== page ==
I just had cataract surgery. The doctor replaced the clouded lenses in my eyes with high-tech plastic. The results were amazing. In the supermarket I stood in shock, trying to absorb the real colors of vegetables and fruits. Outside, the Olympic mountains, 30 miles west, jumped into my front yard. That first night, I turned on the lights in a darkened kitchen and it was as if someone had replaced 60-watt bulbs with 100s.
The thing is, my sight had deteriorated so slowly that I’d never understood the depth of the problem. I’d just walked up closer to read signs. I'd just assumed that colors were as I perceived them.
I’m not here to tell you about my eyes. But cataracts are a great metaphor for the steadily clouding lenses through which I, and I think many others, viewed what was going on in this country until the recession switched on some very bright lights.
I knew--and wrote about--the problems. I knew that wage differentials had been growing since Reagan and that middle class incomes were stagnating while the rich gained all the ground. I could see the growing gap between rich and poor making public discourse toxic and polarized. I worried about the power of K Street and the complacency of the media. I could see the pieces.
But I didn’t see the big picture clearly, didn’t see how at a certain point these problems represented a national crisis that threatens not just our nation’s politics but its soul.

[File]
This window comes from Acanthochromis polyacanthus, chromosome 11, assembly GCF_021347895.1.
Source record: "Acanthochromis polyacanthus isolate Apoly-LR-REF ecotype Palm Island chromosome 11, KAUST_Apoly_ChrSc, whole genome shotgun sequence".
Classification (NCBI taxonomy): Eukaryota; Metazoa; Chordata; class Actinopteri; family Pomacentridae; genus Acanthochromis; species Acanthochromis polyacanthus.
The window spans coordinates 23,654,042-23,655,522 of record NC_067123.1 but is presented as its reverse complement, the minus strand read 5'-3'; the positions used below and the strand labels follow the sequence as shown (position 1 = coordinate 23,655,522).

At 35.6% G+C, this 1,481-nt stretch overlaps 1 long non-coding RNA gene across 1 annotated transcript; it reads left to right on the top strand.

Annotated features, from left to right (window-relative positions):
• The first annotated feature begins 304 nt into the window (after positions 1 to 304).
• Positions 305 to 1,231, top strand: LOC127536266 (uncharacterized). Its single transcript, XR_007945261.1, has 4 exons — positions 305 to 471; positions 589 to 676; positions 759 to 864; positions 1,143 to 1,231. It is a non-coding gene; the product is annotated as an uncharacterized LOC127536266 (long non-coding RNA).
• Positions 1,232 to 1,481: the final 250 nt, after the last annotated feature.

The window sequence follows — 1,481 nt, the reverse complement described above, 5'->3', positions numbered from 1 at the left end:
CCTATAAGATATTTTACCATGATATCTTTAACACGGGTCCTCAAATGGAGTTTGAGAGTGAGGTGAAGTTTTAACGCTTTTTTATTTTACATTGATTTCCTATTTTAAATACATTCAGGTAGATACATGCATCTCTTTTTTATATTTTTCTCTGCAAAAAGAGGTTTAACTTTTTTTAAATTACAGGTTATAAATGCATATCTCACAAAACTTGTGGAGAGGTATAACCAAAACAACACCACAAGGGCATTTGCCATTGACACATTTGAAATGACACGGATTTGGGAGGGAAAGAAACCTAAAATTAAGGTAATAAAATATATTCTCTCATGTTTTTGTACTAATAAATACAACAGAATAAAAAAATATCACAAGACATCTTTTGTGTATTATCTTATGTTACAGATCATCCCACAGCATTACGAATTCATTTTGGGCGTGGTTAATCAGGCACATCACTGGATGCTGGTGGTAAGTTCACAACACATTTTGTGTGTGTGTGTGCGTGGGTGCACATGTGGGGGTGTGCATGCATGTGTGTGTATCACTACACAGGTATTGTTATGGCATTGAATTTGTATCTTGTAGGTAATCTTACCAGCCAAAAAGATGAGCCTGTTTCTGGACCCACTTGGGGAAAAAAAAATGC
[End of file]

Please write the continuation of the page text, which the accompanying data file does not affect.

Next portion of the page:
The lights went on for me when those clueless car execs took their private jets to Washington to beg for our tax money. When the cretins at AIG who caused the problem demanded their bonuses for putting the country on the brink of ruin. When the collapsing dominoes exposed the full consequences of Government looking the other way while greedy people ran Wall Street as a casino. I finally understood that these events were failures not just of politics and governance, but of culture. They were the inevitable consequences of our nation and its leadership losing any operating concept of the common good.
That loss is killing our creative capacity for solving tough problems. It is undermining our future.
Now there are restructurings and soon there will be some kind of re-regulation that I hope is tougher than the ideas broached so far. Wiring diagrams will shift. A few heads will roll. Congress will pass compromises that mostly avoid the real issues. People will take credit for“fixing” problems that are sure to return because the core cause isn’t addressed--there are far too many citizens for whom “common good” is still a naïve abstraction. Those citizens didn’t lose their sense of community overnight. They lost it over decades-- seduced by a mindless consumerism that convinced them to measure their worth by the stuff they could buy, ripped off by unbalanced tax policies that lifted a whole segment of the population onto another planet and told them they had earned the trip, and poisoned by the spread of a talk radio that runs on division and fear.
We need to find again the sense that we’re all in this together.
We can, for example --
-- get informed on the issues we care about, includingcontrary views
-- spend an hour a week communicating our views to elected leaders and to media editors
-- reward character and common sense in the voting booth, from whatever party
-- join our community’s efforts to solve local problems; trust built in small venues can transform larger ones
-- be wary of media that pander to one point of view, even if we share it
-- go to events sponsored by cultural minorities that are strange to us
-- speak up respectfully in public forums and listen respectfully to views we don’t share
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